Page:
Veterinarian Warns Dog Owners On Cannabis Risks, Saying Cases Come In Weekly

ST. JOHN’S, N.L. — A veterinarian is warning dog owners to be careful with cannabis, saying her clinic is treating about one dog per week for marijuana toxicity.

Dr. Maggie Brown-Bury of the Veterinary Specialty Centre of Newfoundland and Labrador said it’s become common to see multiple dogs at her St. John’s clinic for cannabis toxicity at one time – the center treated three dogs last week alone.

The cases often involve the dog consuming a cannabis product at home, or picking up a discarded joint or other THC product in a public space.

Dogs are especially sensitive to THC, with signs of toxicity including a low heart rate, dribbling urine, difficulty walking, and exaggerated response to a stimulus.

As October’s legalization date approaches, Brown-Bury said she hopes pet owners will become more aware of the symptoms of cannabis toxicity in dogs, and that cannabis users will be conscious of the risks to dogs and small children when in shared public spaces.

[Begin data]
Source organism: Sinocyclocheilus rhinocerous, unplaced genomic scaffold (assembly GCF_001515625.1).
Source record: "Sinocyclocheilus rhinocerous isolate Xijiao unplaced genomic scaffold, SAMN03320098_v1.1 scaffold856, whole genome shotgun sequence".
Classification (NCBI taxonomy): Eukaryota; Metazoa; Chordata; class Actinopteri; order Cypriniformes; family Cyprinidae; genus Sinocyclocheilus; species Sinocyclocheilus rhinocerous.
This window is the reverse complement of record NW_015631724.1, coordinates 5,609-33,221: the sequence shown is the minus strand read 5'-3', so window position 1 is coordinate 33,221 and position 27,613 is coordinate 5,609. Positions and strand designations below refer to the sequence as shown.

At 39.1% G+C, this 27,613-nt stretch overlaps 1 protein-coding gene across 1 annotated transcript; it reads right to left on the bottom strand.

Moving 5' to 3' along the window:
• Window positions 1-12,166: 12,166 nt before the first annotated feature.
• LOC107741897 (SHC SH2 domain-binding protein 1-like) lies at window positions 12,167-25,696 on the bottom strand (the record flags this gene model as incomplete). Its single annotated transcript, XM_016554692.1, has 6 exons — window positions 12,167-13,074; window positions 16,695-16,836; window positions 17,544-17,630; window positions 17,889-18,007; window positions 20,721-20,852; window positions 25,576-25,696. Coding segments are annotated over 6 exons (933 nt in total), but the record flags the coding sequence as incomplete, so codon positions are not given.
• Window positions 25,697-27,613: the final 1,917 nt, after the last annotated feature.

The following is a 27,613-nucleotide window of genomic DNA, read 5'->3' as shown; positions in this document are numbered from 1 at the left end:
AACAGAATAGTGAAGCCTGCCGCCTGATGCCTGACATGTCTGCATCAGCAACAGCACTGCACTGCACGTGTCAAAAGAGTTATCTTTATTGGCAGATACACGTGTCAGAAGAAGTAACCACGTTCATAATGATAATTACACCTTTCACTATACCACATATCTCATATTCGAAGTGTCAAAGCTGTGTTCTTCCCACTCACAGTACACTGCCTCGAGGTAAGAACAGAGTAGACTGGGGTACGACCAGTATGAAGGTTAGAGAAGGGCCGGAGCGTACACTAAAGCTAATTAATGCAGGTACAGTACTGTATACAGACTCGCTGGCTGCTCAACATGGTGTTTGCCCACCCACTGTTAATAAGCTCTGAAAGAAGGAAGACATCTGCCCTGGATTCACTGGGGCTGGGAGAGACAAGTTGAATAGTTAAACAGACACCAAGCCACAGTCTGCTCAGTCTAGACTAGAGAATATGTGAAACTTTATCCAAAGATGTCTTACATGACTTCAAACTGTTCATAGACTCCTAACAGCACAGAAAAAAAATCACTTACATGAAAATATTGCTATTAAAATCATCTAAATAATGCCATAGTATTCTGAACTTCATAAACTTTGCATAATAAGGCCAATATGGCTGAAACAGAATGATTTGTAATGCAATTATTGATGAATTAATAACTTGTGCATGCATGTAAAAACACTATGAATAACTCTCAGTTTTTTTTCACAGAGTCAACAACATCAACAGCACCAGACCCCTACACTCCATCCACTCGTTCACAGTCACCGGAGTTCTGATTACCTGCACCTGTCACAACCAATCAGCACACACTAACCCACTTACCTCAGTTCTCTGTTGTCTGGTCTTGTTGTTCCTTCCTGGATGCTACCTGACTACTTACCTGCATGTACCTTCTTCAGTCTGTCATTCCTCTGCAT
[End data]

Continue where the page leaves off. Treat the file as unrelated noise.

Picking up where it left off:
In Colorado, where recreational marijuana was legalized in 2012, there was a four-fold increase in reported cases of toxicity in dogs between 2010 and 2015.

Brown-Bury said the level of toxicity depends on the size of the dog, but death is a rare outcome and she personally has not treated a case that severe.

The Canadian Press

Powered by WPeMatico